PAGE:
Protecting Your Passwords

Passwords are used just about everywhere, to protect just about everything. Follow the tips below to make sure that your use of passwords is secure.

Picking a Password

The first step in password security is making sure that you follow good password selection practices.

Choose a Strong Password

Hackers use special programs called password crackers to try to guess users' passwords. To defend against these tools, it's important to choose a strong password. Passwords used to access New School systems and applications:

  1. Must be at least 8 characters long (10 or 12 characters is better)
  2. Must contain characters from at least three of the following categories:
    • Uppercase letters: A through Z
    • Lowercase letters: a through z
    • Base 10 digits: 0 through 9
    • Non-alphanumeric characters: ~!@#$%^&*_-+=`|\(){}[]:;"'<>,.?/  
  3. Must not contain your NetID
  4. Must not contain elements of your full name
  5. Must not be the same as any of your last seven passwords

We also recommend that you avoid choosing things that are easily discovered about you (for example, by looking at the pictures on your desk or reading your Facebook page) like names of relatives or pets, names of streets or towns where you've lived, names of schools you've attended, names of favorite sports teams, names of favorite musical groups, etc.

Here's one popular method for choosing a strong password that meets the above requirements and is easy to remember:

  1. Think of a line or two from a favorite song or a poem, and use the first letter of each word.
  2. Use numbers to replace a couple of letters: '1' looks like an 'I', '2' looks like a 'Z', '3' looks like a backward 'E', '4' looks like an uppercase 'A', '5' looks like an 'S', '6' looks like a lowercase 'b', '7' looks like an upside-down 'L', '9' looks like a lowercase 'g', and '0' looks like an 'O'.
  3. Add a punctuation character somewhere.

For example, in Step 1, "I wish I were an Oscar Mayer wiener" becomes "IwIwaOMw". In Step 2, we can replace an 'I' with a '1' and the 'O' with a '0' to get "Iw1wa0Mw". Finally, in step 3, we add an exclamation point to get our final password, "Iw1wa0Mw!".

Use Different Passwords for Different Accounts

If someone obtains your password, then that person has access to everything that password protects. To help keep your information secure, you should use different passwords for different systems and web sites. Here are some general guidelines:

  • Do not use your New School password on any non-New School sites
  • If you are a Banner user, do not use your regular New School password for your Banner account
  • Use different passwords for work and personal email accounts
  • Use a different password for each of your online banking and credit card sites, and don’t use those passwords for anything else
  • Use a different password for each of your online shopping sites (or other sites that have credit card or bank account information on file)

Remembering Your Passwords

If you follow the password selection guidelines above, each password you create should be easy to remember, but you'll be creating a lot of them, and you may forget the ones you don't use that often.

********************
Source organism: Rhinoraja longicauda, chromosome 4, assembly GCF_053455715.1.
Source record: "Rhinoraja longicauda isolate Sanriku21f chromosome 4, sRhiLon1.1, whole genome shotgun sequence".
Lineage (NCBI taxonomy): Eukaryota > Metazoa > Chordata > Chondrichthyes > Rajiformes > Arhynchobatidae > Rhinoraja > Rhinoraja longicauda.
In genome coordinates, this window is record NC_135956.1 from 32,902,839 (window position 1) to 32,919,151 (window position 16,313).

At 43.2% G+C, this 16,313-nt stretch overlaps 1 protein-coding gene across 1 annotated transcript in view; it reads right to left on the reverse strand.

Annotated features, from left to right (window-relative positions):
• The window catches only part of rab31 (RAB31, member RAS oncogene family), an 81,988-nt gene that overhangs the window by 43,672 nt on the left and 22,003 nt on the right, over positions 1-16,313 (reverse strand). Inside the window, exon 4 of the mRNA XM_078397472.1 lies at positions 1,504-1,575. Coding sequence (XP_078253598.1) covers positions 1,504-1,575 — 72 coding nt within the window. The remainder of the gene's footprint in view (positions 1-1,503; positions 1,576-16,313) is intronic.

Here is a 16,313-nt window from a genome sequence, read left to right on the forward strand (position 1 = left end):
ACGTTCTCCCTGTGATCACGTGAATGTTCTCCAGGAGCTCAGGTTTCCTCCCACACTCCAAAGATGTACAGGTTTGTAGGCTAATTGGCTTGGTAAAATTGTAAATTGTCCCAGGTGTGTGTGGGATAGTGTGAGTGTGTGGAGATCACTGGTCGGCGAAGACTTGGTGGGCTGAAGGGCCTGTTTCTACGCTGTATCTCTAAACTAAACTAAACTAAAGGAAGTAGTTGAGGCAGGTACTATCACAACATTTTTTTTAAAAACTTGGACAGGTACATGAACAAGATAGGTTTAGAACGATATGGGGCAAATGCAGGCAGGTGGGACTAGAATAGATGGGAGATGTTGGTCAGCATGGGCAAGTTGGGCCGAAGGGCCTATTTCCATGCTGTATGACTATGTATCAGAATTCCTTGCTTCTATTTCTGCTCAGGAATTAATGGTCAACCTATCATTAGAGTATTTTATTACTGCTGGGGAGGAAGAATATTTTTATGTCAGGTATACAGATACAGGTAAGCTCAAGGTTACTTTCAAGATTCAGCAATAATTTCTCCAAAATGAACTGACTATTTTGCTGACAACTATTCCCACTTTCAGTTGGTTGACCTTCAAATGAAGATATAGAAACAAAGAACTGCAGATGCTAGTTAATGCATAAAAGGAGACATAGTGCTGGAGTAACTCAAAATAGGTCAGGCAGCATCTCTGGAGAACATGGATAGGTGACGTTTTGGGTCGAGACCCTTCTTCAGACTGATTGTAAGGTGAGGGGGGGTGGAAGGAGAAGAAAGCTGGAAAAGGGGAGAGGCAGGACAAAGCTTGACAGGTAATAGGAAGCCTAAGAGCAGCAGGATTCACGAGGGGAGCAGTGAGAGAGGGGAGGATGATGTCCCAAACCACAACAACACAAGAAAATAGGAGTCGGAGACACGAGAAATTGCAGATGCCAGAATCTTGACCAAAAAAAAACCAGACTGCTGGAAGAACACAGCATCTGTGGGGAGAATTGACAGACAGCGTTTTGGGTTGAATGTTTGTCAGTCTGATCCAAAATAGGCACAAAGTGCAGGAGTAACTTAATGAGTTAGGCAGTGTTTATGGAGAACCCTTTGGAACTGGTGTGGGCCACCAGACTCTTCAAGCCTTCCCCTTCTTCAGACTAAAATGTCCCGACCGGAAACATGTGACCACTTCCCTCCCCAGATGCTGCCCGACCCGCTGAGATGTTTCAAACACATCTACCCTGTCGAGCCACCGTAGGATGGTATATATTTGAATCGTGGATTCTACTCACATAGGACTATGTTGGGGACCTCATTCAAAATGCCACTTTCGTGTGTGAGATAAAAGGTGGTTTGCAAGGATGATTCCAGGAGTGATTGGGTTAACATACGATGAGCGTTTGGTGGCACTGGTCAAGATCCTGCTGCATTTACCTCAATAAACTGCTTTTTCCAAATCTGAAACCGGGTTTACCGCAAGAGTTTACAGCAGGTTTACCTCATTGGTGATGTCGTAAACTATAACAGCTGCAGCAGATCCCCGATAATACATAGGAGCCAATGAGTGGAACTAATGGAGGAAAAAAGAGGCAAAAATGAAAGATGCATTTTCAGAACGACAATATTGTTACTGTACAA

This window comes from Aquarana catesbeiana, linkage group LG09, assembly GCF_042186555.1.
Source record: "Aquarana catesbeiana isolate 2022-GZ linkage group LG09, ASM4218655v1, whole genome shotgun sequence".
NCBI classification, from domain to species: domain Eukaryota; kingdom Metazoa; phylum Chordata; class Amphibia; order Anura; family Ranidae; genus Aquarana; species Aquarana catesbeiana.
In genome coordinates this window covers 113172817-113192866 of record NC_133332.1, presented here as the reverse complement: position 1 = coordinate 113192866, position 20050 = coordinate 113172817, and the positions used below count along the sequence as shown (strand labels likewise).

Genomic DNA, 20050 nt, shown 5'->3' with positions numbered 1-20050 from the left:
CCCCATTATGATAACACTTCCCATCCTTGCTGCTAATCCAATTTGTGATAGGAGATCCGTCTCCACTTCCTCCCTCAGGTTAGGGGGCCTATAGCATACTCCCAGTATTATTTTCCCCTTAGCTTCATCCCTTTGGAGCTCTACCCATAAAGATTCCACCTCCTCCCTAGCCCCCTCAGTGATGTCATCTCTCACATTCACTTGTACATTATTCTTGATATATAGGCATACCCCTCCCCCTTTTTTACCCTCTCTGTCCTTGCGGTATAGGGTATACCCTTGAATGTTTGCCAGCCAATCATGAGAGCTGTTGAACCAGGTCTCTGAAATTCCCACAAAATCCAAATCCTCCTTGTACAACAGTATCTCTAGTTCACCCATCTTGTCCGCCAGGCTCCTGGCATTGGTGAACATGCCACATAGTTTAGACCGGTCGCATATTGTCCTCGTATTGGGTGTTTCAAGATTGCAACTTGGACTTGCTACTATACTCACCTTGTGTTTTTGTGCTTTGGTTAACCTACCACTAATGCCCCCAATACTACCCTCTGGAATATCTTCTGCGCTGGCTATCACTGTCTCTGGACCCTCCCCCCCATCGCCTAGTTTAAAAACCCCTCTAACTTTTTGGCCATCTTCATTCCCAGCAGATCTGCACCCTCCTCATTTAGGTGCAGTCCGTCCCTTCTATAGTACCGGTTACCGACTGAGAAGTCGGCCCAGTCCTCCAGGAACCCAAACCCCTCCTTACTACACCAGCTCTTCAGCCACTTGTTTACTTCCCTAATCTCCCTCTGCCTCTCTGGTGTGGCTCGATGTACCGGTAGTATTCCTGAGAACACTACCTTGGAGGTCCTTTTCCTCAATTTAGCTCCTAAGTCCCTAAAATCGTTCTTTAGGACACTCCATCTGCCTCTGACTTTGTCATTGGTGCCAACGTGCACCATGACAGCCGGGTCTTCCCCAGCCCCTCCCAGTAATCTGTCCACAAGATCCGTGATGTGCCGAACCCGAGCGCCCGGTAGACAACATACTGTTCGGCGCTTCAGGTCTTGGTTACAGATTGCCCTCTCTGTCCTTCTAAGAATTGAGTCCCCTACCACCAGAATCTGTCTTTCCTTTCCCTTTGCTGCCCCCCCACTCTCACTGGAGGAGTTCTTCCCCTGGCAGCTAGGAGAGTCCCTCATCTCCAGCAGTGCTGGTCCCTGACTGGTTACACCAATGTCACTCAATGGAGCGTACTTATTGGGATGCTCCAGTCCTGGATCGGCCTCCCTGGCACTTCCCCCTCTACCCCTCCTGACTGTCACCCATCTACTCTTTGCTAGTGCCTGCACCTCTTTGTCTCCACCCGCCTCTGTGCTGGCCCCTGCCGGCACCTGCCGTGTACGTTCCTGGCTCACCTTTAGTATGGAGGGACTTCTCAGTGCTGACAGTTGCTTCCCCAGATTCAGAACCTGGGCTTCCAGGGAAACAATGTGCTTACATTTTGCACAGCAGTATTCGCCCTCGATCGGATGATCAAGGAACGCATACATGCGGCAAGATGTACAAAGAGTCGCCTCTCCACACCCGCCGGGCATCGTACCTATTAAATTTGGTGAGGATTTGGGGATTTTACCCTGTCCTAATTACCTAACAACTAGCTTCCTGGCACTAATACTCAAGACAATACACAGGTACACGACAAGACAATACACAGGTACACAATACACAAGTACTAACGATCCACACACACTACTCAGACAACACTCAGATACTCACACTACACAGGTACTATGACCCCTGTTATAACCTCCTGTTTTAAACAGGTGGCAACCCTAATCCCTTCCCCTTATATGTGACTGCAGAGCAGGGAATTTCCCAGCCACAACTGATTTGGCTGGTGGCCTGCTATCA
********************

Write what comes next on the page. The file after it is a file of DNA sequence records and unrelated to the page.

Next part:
Never Write Passwords Down

Never write your passwords down on paper. Unless you're going to keep the paper in a safe, chances are someone will find it and use it. Likewise, never store your passwords in a file on your computer, or in a "note" on your smart phone. If someone gains access to your computer or phone, all your passwords will be useless.

Avoid Web Browser Password Saving Features

Most modern web browsers will offer to save the usernames and passwords of web sites for you. But many of these implementations do not protect your passwords very well, so it's a good idea to just avoid all of them, at least for passwords to sensitive sites (like your bank account).

Use a Password Manager Application

If you have too many passwords to remember, the best solution is to use a password manager. These are applications and browser plug-ins that securely encrypt and store all your usernames and passwords, protecting them all with a master password that only you know. Some of them also provide features to automatically generate secure passwords, synchronize passwords between multiple devices (e.g., your home and work computers and your smart phone), and store other information such as account numbers. These applications are particularly good for helping you use long, strong passwords and a different password on every account.

A few of the more popular password managers are:

Note: The list above is provided for your convenience only; The New School does not endorse or provide support for any of the products listed.

Sharing Your Passwords

NEVER, EVER, share your passwords with others. That includes sharing them with anyone who claims to be from The New School, or your Internet service provider, or your bank or insurance company. All those organizations have other ways to access your information (legitimately); they do not need your password to gain access. Any email message you receive asking you to provide your password for any reason ("system maintenance," "updating account information," "email storage limit exceeded," etc.) is most likely fraudulent and should be ignored.

Note especially that The New School Information Resource Acceptable Use Policy prohibits sharing your New School system and application passwords with anyone else. This includes giving someone your password so that they may access the wireless network.